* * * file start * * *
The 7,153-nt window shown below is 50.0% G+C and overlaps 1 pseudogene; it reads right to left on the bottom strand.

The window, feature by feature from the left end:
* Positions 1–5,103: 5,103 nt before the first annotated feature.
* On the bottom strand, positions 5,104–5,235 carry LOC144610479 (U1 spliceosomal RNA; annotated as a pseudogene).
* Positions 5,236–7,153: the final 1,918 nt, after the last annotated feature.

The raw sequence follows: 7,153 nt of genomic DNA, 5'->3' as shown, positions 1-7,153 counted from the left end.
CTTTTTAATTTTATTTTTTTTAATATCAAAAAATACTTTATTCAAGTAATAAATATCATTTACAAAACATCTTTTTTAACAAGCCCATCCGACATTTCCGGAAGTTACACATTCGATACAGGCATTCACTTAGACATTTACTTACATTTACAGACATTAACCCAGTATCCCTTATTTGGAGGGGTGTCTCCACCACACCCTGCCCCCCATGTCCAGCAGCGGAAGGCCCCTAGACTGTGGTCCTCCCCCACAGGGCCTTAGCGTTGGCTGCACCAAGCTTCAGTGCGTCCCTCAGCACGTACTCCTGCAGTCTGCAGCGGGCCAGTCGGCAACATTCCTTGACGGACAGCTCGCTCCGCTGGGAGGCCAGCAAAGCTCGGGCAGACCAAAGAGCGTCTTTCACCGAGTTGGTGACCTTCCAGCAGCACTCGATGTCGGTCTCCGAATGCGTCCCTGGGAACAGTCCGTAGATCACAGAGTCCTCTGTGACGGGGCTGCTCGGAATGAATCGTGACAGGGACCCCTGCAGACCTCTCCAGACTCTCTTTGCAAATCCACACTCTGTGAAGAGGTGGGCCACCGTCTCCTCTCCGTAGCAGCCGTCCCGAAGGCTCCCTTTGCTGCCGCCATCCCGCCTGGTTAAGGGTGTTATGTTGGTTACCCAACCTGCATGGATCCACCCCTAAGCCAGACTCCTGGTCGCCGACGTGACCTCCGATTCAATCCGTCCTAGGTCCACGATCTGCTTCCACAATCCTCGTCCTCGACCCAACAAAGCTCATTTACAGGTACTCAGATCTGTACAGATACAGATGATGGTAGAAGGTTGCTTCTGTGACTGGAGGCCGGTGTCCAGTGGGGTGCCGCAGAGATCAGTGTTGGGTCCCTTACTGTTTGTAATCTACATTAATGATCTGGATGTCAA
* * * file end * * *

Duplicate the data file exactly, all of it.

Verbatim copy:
The 7,153-nt window shown below is 50.0% G+C and overlaps 1 pseudogene; it reads right to left on the bottom strand.

The window, feature by feature from the left end:
* Positions 1–5,103: 5,103 nt before the first annotated feature.
* On the bottom strand, positions 5,104–5,235 carry LOC144610479 (U1 spliceosomal RNA; annotated as a pseudogene).
* Positions 5,236–7,153: the final 1,918 nt, after the last annotated feature.

The raw sequence follows: 7,153 nt of genomic DNA, 5'->3' as shown, positions 1-7,153 counted from the left end.
CTTTTTAATTTTATTTTTTTTAATATCAAAAAATACTTTATTCAAGTAATAAATATCATTTACAAAACATCTTTTTTAACAAGCCCATCCGACATTTCCGGAAGTTACACATTCGATACAGGCATTCACTTAGACATTTACTTACATTTACAGACATTAACCCAGTATCCCTTATTTGGAGGGGTGTCTCCACCACACCCTGCCCCCCATGTCCAGCAGCGGAAGGCCCCTAGACTGTGGTCCTCCCCCACAGGGCCTTAGCGTTGGCTGCACCAAGCTTCAGTGCGTCCCTCAGCACGTACTCCTGCAGTCTGCAGCGGGCCAGTCGGCAACATTCCTTGACGGACAGCTCGCTCCGCTGGGAGGCCAGCAAAGCTCGGGCAGACCAAAGAGCGTCTTTCACCGAGTTGGTGACCTTCCAGCAGCACTCGATGTCGGTCTCCGAATGCGTCCCTGGGAACAGTCCGTAGATCACAGAGTCCTCTGTGACGGGGCTGCTCGGAATGAATCGTGACAGGGACCCCTGCAGACCTCTCCAGACTCTCTTTGCAAATCCACACTCTGTGAAGAGGTGGGCCACCGTCTCCTCTCCGTAGCAGCCGTCCCGAAGGCTCCCTTTGCTGCCGCCATCCCGCCTGGTTAAGGGTGTTATGTTGGTTACCCAACCTGCATGGATCCACCCCTAAGCCAGACTCCTGGTCGCCGACGTGACCTCCGATTCAATCCGTCCTAGGTCCACGATCTGCTTCCACAATCCTCGTCCTCGACCCAACAAAGCTCATTTACAGGTACTCAGATCTGTACAGATACAGATGATGGTAGAAGGTTGCTTCTGTGACTGGAGGCCGGTGTCCAGTGGGGTGCCGCAGAGATCAGTGTTGGGTCCCTTACTGTTTGTAATCTACATTAATGATCTGGATGTCAA